Birds in the ibis family are distant relatives of storks and herons.

The bald ibis, Geronticus eremita, has a bald head, scruffy feathers in a punk-like tuft on the neck, a long, curved, red bill and a bronze and purple shine on a black body. It was was revered by the Egyptian Pharaohs and had its own hieroglyph.
It was once widespread in the Middle East, northern Africa and the European Alps - there were breeding populations across Germany, Austria, Switzerland - but, by 1900, the birds had disappeared from much of their range. In the 20th century, colonies were extinguished in Syria and Algeria, largely by hunting.
The current Syrian tagging project is funded by Britain's Royal Society for the Protection of Birds (RSPB) as well as The National Geographic Society. Bedouin nomads and rangers from the Syrian Ministry of Agriculture and Agrarian Reform protect the breeding site and the new data will help conservationists guard the birds in migration and in winter.
"The birds' return is a huge relief," said Dr Ken Smith, a senior RSPB scientist. "Knowing the migration route is a major breakthrough and means we can now tackle the huge challenge of protecting the birds throughout the year. The next riddle we must solve is where the young birds go and how we can safeguard them as well."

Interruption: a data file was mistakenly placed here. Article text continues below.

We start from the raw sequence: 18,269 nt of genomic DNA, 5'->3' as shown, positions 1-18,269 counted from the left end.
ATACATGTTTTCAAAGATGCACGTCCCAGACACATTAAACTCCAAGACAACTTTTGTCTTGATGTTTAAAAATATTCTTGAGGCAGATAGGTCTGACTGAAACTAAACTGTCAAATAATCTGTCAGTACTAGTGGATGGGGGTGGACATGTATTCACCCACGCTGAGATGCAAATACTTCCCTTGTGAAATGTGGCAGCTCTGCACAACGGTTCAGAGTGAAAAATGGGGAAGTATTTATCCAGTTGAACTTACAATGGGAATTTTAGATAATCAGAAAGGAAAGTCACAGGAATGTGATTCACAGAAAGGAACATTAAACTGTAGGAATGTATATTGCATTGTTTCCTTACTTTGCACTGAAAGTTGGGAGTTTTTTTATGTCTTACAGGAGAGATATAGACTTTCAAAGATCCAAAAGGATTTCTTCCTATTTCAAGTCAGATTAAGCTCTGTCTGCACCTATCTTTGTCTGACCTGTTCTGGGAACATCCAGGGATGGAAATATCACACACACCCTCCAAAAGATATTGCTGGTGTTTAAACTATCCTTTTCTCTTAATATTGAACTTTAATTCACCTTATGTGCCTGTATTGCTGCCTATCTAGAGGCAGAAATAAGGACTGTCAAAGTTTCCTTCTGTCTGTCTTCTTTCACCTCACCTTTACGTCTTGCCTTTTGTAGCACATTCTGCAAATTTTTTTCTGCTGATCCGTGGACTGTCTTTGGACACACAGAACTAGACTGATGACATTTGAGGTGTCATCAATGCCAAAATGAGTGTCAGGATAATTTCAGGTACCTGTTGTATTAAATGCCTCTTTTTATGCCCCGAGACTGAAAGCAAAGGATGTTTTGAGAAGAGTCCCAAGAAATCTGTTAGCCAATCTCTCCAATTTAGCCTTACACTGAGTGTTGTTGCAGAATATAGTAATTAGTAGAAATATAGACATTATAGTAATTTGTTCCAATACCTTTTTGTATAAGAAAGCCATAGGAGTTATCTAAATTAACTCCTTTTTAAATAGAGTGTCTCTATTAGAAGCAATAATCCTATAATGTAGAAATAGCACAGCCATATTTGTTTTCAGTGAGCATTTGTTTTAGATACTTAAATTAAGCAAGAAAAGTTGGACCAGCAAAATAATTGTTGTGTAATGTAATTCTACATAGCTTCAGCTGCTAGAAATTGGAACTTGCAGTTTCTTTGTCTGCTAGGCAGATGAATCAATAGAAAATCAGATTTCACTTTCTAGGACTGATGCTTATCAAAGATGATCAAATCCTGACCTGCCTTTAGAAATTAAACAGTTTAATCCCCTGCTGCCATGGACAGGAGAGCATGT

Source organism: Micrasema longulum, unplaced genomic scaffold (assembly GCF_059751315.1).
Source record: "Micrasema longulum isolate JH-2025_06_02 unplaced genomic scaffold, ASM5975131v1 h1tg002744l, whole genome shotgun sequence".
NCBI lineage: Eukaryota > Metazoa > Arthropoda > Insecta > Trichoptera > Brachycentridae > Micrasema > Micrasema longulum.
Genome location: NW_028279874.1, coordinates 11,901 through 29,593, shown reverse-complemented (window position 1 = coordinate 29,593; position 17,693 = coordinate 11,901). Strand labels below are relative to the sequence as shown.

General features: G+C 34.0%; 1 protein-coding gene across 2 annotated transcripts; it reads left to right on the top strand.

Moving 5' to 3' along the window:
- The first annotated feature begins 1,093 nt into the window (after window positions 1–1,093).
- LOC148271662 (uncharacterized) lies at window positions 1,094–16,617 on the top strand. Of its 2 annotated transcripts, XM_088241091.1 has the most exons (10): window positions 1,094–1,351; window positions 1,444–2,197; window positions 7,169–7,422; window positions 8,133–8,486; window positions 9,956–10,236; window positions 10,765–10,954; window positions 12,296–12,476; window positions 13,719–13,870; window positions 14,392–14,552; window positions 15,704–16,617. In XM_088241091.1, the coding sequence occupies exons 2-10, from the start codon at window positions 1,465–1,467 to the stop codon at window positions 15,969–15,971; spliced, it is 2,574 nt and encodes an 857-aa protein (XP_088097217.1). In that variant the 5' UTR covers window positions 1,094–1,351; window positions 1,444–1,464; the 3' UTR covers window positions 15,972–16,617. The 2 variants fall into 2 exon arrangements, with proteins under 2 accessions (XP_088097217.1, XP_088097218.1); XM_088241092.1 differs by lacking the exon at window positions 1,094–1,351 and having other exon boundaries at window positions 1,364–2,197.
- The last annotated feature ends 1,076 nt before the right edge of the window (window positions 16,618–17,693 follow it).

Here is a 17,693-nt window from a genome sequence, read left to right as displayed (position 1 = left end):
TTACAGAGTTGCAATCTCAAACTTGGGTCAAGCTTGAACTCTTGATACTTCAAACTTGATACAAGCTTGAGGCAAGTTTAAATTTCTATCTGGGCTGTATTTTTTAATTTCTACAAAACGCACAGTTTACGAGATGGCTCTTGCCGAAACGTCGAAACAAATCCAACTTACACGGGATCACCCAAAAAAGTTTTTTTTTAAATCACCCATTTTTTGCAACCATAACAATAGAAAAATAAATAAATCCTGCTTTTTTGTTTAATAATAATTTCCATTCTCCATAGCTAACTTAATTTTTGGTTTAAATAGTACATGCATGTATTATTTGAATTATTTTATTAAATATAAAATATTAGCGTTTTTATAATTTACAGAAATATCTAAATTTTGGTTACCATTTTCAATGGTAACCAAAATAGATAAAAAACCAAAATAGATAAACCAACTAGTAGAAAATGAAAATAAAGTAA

Paul Buckley, the RSPB's International Officer explained: "None of the nine younger birds in Syria last summer have been seen and that suggests that they use a different over-wintering site."

From the Independent By Michael McCarthy, Environment Editor
Published: 02 March 2007

The Fronloq protected area in Latakia Syria

Al Fronloq, which extends up to 4,500 ha. Is located in the northwestern coastal region of Syria. It has a unique northern (European) natural vegetation. It is a place where you can tour in designed tracts the protected area and see natural beauty of streams and various herbaceous plants.